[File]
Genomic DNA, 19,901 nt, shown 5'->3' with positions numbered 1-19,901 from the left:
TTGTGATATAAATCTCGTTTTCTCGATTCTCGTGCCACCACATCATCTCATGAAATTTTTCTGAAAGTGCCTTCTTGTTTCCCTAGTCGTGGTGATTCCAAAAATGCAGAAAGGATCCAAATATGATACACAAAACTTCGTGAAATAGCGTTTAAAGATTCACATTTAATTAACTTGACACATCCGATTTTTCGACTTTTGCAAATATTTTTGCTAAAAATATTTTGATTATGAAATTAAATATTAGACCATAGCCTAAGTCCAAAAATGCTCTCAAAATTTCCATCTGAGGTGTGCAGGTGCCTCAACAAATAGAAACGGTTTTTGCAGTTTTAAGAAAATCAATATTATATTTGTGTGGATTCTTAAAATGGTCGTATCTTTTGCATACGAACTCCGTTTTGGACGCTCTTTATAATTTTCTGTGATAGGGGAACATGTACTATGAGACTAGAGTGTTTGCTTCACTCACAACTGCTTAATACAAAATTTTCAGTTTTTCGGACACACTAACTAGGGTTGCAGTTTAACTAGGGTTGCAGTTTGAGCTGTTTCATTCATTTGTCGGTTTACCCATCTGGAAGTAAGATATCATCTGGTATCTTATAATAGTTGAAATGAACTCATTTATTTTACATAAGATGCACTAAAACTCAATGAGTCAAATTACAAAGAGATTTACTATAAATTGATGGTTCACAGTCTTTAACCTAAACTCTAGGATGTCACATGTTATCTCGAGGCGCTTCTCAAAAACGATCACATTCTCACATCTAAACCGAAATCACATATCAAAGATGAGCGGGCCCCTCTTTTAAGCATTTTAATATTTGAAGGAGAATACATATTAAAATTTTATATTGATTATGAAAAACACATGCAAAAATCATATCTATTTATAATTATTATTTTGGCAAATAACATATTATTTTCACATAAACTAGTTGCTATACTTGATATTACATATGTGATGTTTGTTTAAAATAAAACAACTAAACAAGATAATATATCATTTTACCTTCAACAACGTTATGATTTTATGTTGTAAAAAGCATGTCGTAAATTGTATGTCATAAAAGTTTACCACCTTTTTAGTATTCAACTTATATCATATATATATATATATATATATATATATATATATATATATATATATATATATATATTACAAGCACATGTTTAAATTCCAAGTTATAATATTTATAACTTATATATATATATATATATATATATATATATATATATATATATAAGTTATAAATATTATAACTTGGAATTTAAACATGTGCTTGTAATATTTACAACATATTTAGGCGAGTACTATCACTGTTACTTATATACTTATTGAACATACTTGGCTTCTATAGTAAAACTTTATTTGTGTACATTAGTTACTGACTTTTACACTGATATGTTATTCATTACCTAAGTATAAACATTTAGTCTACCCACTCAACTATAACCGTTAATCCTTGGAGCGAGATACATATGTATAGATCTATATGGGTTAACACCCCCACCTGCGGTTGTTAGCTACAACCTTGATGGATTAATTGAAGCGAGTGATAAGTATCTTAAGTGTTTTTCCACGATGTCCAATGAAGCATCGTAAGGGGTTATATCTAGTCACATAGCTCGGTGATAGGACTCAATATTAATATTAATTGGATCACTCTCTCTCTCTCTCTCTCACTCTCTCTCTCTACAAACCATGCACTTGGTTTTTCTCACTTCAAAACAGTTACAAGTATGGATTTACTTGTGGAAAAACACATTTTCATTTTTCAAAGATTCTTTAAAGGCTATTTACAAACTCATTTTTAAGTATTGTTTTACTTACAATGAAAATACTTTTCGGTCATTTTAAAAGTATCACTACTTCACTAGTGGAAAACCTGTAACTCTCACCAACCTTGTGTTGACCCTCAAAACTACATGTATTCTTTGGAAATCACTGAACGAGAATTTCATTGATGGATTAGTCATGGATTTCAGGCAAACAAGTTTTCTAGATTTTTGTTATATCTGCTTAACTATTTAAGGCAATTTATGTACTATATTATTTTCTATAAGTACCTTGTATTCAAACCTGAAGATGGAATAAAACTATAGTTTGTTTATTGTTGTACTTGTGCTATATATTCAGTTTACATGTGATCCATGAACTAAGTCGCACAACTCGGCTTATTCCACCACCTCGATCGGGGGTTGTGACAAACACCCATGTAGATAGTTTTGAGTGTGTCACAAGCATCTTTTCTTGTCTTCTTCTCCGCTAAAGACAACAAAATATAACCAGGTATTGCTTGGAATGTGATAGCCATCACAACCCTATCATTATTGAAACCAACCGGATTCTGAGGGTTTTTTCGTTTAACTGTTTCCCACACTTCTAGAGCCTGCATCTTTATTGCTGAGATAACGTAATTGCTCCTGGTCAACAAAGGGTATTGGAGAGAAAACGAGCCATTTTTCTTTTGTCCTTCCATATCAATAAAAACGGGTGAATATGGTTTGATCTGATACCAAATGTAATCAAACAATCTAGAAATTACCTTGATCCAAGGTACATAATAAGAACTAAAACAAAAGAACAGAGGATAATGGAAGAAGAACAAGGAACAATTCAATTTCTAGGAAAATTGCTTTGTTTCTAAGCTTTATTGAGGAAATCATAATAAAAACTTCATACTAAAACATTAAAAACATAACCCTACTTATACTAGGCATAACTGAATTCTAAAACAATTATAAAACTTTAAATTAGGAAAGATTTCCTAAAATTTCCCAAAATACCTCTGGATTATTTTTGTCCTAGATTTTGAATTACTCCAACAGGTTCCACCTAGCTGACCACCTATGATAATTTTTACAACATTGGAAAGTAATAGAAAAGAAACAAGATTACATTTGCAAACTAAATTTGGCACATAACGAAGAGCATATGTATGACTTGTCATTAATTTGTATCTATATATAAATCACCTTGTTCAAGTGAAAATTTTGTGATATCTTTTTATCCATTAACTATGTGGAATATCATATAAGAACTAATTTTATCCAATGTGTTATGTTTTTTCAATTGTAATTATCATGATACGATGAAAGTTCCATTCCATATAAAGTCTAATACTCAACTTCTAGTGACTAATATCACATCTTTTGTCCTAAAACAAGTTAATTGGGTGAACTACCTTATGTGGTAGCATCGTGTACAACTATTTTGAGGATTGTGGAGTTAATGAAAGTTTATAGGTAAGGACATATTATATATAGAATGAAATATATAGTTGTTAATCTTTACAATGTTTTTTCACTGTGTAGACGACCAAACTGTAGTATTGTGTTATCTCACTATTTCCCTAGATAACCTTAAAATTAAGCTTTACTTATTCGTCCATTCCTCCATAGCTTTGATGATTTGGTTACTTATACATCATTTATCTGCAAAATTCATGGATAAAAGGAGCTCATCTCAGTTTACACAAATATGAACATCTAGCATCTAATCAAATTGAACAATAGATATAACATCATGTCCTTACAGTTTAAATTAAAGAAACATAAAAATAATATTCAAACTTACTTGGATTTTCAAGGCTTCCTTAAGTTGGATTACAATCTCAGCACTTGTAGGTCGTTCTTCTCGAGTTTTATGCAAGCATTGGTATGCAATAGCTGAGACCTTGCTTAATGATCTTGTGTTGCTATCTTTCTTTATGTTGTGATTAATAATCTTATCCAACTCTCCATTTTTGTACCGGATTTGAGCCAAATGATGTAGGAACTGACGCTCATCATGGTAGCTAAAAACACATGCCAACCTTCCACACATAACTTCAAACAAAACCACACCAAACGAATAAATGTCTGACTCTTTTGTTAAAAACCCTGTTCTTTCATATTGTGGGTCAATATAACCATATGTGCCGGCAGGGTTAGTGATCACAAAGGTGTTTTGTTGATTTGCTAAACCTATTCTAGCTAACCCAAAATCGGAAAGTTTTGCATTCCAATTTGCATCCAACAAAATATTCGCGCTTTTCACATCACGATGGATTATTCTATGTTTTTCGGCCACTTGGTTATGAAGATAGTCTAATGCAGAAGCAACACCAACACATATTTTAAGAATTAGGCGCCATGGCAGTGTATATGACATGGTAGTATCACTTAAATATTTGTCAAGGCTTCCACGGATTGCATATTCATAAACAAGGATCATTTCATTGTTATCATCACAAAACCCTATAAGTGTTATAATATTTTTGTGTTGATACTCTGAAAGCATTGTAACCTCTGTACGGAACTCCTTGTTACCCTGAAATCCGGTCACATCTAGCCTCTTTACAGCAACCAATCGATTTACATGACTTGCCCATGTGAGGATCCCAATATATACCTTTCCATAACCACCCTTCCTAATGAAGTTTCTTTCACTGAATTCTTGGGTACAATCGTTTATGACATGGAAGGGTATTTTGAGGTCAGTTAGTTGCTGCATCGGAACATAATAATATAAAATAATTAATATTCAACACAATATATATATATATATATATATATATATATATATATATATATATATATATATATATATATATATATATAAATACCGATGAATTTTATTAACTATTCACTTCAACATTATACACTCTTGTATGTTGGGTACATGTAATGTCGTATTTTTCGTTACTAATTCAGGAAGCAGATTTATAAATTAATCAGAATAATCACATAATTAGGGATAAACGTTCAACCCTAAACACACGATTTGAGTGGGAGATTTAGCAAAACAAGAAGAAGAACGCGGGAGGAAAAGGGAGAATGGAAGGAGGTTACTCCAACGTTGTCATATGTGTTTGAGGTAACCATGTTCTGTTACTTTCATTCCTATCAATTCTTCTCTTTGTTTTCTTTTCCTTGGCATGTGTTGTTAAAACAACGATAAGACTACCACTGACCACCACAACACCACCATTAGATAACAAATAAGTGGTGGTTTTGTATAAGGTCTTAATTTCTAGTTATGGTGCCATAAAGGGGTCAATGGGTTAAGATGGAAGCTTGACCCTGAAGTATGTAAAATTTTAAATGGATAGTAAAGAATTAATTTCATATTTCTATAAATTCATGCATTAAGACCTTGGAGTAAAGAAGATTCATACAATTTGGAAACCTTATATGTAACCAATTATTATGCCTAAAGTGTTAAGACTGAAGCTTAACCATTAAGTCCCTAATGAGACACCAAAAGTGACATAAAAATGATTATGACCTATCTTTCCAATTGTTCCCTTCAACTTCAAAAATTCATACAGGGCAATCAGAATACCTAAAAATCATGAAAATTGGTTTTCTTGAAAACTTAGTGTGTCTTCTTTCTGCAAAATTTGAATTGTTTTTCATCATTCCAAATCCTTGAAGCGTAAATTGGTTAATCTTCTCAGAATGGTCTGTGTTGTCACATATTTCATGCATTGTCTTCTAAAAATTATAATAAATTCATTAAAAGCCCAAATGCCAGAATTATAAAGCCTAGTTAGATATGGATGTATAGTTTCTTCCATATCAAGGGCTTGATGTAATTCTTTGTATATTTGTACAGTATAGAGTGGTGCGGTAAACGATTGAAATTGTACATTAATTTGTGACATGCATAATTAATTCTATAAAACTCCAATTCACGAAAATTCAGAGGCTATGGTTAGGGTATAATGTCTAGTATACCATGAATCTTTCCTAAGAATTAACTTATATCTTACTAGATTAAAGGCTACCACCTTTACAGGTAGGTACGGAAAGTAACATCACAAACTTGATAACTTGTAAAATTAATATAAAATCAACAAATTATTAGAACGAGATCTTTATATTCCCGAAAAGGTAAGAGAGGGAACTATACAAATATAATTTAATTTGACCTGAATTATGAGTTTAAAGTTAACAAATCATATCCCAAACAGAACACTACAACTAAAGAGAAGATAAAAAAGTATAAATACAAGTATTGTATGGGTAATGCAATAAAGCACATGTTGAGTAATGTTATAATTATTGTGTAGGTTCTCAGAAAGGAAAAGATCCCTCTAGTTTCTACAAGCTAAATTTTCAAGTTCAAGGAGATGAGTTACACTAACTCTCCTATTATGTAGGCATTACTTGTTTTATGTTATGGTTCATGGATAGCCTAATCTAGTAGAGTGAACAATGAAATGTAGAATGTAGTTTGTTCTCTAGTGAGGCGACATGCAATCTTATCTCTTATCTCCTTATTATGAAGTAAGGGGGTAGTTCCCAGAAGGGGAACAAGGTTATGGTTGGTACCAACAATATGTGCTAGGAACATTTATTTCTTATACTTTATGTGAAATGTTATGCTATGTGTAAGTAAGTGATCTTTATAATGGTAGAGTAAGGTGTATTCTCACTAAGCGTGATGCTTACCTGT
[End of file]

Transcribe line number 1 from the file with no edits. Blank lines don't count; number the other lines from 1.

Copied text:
Genomic DNA, 19,901 nt, shown 5'->3' with positions numbered 1-19,901 from the left: